Liverpool’s great escape – eight years before the Ngog takeoff


Forget Ngog (pictured courtesy of Christoper_tng) who tells me he’s a Liverpool fan), forget the beach ball that saved us from having to score one of the four sitters that followed. When it comes to Liverpool and luck – good or bad, depending on your allegiance – we’ve seen crazier things …

Poor Peter Walton seems to have paid a swift, harsh price for his calamitous award of a penalty for Liverpool when David Ngog launched into the sort of takeoff that has one football site asking this morning which Olympic sport France might consider entering him for.

According to the Daily Mirror, he will be relegated to the Football League or at best fourth official duties (if, indeed, that is seen as a punishment) when real football resumes after the international break.

It’s the sort of rough justice that comes after the most serious of refereeing blunders these days. But Peter should take heart (and feel aggrieved): Salut! Sunderland can assure him that it’s happened before (and that the culprit on that occasion escaped any sort of sanction that we know of).

Let’s go back to Feb 10 2001. The second half is drawing towards its close and Liverpool are trailing 1-0. To Sunderland at the Stadium of Light. Don Hutchison has scored our goal and, those being his SAFC badge-kissing days, been booked for his subsequent celebrations with fans in the North Stand.

Out of nothing, Liverpool look like equalising as Gary McAllister eludes Varga. It’s some way outside the penalty box, but he’ll be through for a one-to-one with Sorensen. Out comes a sneaky Varga foot and McAllister commences his own impersonation of an Olympic athlete specialising in the long jump.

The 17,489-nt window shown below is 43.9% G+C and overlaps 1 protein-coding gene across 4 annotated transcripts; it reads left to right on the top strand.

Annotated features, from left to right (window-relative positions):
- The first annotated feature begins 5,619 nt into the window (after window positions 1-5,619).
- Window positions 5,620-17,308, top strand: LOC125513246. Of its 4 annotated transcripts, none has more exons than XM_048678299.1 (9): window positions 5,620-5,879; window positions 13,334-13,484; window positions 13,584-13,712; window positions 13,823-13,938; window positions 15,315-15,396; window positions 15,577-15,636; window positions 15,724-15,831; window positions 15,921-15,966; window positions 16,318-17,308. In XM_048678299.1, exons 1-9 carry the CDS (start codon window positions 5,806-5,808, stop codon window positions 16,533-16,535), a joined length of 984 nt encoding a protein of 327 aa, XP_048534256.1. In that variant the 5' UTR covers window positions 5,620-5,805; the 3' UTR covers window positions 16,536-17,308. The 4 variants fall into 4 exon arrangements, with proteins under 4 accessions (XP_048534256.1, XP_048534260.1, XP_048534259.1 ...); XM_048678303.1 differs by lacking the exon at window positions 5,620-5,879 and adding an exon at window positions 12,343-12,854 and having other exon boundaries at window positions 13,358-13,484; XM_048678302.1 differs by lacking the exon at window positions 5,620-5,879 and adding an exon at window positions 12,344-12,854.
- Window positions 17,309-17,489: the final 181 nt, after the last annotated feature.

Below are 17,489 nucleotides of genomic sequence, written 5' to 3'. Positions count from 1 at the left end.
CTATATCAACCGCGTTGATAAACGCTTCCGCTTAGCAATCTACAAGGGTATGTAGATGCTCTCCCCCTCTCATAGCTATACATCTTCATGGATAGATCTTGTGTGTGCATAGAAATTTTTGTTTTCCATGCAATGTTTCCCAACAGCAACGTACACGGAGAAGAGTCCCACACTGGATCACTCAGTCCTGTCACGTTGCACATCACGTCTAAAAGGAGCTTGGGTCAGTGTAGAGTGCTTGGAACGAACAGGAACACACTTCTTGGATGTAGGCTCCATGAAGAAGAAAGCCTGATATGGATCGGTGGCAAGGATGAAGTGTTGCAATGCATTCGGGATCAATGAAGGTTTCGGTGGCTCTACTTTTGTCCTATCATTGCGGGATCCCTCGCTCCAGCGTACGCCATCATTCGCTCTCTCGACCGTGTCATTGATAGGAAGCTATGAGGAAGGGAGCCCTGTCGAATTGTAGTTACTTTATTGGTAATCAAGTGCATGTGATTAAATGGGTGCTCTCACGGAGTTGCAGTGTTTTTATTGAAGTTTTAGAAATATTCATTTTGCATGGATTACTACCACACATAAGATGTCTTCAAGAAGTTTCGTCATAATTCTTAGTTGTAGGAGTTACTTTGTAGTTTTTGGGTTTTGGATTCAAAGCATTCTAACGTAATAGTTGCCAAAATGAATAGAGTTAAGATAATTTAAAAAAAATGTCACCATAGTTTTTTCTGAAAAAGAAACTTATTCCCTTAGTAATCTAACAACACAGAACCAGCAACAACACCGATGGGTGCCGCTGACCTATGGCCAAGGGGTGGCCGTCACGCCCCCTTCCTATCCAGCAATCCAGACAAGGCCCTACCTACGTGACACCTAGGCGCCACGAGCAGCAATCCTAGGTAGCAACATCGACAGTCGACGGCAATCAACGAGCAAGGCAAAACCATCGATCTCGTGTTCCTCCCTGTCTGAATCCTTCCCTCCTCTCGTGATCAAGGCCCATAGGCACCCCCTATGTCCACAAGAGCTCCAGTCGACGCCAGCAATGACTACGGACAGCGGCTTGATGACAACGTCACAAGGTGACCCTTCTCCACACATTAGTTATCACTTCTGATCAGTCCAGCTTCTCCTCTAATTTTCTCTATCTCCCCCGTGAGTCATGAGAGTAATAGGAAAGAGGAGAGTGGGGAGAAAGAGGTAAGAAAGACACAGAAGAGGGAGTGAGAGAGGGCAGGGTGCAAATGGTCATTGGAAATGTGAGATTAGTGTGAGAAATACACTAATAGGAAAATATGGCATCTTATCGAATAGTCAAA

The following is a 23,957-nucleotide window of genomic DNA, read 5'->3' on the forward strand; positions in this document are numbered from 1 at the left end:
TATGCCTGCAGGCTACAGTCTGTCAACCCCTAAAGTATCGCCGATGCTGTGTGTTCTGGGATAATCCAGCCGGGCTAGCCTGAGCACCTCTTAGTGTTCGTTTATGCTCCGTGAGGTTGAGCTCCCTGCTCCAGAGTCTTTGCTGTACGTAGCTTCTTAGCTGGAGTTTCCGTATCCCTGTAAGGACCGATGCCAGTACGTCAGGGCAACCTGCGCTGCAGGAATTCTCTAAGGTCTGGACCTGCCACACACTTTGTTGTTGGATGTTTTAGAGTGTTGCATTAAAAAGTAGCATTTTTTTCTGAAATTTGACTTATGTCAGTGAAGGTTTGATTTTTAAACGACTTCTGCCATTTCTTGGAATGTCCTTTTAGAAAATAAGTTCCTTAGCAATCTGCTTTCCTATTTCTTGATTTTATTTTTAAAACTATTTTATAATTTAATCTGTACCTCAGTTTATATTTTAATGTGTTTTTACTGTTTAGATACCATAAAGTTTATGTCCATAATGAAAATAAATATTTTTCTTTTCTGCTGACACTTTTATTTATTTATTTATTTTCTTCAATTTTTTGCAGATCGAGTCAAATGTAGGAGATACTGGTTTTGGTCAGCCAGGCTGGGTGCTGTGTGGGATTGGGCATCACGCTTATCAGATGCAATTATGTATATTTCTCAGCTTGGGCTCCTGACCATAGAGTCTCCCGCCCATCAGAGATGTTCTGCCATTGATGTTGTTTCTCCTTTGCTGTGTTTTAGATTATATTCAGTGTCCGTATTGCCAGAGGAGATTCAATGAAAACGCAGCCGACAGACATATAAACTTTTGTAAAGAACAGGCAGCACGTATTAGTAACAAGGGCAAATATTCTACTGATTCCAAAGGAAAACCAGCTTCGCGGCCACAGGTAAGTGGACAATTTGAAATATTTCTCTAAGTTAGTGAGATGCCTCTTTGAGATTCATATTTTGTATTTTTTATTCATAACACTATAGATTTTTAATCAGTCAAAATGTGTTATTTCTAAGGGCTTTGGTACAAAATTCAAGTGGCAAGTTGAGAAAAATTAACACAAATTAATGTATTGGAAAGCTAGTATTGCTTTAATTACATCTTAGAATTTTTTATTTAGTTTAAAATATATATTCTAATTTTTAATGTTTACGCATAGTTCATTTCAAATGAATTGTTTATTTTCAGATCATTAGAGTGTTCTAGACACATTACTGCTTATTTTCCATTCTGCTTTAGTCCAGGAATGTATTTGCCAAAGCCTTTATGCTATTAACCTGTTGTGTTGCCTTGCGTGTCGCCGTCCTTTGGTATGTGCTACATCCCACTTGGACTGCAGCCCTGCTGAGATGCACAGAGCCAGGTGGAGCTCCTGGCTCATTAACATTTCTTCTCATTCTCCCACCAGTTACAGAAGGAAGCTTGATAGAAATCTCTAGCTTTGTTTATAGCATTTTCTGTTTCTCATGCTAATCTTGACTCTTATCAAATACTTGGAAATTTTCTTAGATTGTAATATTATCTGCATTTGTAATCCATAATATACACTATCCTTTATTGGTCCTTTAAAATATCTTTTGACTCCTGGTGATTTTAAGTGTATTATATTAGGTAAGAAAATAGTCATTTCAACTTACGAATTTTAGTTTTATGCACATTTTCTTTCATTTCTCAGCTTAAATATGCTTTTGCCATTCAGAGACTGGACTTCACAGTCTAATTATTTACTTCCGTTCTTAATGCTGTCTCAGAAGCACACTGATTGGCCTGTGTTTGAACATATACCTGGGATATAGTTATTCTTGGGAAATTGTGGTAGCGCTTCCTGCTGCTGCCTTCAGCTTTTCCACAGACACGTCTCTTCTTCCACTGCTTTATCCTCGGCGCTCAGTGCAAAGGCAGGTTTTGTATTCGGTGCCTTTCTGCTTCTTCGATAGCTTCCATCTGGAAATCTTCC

He glides through the air for what seems like half a mile before gracefully performing a textbook landing – you guessed – in the Sunderland penalty area.

Tring’s other refereeing Graham, one Mr Barber, appears to see only where McAllister ends up. He proceeds to get both decisions completely wrong: a penalty and only a yellow for Varga. To the dismay of 47,000 Mackems, Litamen scores from the spot and the match ends 1-1.

We should have been down to 10 men and had to defend for the remaining 11 minutes of the match, including the free kick. That free kick would, of course, have been so far out of the box as to test the most accomplished striker of long-range efforts. But no one will ever know whether we would have done it, any more than they can be sure that Birmingham would have clung on to their 2-1 lead before Ngog-a-gogo replaced football.

But it goes to show that as long as Sundeland fans remember the demon Barber, there is no need for Mr Walton to feel he has committed the most extravagant act of kindness towards Liverpool in recent history.

* In fairness to Mr Ngog (here with Lucas Leiva, courtesy of Lord Dani), we have his agent’s word for it that the idea of fraudulently winning a penalty was the last thing on his mind when he, er, ************ won a penalty. “He wouldn’t try and con the ref,” Bruno Satin tells The Sun. “He’s a lad with very good education, correct and polite. He doesn’t look for these things. He’s never had a problem of this type before in his career. Maybe he fell down because he was worried about being injured. At times players make very hard challenges in England. They allow a lot of things to defenders in the Premier League. At times it’s really on the limit.”

In fairness to Mr McAllister, a guest slot is open to him at Salut! Sunderland to explain the technique of his dive.

** Richard’s comment: